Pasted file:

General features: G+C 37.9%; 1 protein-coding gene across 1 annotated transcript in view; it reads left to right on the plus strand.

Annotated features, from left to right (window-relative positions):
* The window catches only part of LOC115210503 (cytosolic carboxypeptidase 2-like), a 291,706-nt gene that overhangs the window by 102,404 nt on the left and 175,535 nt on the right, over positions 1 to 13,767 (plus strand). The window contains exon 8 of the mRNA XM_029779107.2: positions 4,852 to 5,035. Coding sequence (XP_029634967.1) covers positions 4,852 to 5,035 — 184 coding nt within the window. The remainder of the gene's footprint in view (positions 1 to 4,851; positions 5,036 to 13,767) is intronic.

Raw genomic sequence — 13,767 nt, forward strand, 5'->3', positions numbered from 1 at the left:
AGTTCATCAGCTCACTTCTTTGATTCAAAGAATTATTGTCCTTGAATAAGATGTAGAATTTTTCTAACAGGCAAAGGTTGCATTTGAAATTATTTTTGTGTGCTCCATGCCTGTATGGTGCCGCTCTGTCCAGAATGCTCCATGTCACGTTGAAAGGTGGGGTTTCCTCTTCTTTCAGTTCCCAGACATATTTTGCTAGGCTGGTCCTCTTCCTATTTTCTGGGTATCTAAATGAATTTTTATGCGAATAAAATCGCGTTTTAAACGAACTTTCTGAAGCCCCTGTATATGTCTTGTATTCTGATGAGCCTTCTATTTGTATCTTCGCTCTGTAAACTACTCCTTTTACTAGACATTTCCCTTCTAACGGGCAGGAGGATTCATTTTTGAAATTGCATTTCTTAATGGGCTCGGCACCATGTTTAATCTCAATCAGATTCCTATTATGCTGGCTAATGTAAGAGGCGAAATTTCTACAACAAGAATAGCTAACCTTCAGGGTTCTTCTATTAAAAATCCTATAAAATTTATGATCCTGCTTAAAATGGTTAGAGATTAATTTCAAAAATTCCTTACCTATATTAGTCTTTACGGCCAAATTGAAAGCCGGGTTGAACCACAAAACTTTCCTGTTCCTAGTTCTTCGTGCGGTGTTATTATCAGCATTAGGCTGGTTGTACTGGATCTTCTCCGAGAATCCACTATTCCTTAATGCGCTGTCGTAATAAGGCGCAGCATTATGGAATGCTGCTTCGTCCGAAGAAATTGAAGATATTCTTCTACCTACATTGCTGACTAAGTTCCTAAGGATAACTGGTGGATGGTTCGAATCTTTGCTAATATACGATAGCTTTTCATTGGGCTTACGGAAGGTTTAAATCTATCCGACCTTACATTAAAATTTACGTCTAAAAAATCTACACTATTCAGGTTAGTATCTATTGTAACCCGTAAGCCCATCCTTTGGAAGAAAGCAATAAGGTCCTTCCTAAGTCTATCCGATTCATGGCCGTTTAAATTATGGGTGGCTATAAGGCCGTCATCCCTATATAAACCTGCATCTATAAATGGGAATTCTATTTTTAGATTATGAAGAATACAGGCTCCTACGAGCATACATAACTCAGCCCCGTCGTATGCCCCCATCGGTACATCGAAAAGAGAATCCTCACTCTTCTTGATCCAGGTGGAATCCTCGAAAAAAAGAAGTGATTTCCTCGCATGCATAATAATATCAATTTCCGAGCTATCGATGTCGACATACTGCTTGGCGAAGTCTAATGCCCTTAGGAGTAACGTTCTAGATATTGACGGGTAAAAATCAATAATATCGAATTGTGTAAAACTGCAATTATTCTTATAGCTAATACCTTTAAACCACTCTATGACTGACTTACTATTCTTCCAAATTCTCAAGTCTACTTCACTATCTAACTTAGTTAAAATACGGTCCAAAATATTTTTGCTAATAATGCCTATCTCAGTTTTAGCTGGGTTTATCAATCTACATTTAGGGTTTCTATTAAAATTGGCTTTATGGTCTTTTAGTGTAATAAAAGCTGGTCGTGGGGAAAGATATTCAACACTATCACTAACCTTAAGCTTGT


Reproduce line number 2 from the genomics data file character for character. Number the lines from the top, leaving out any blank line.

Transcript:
Annotated features, from left to right (window-relative positions):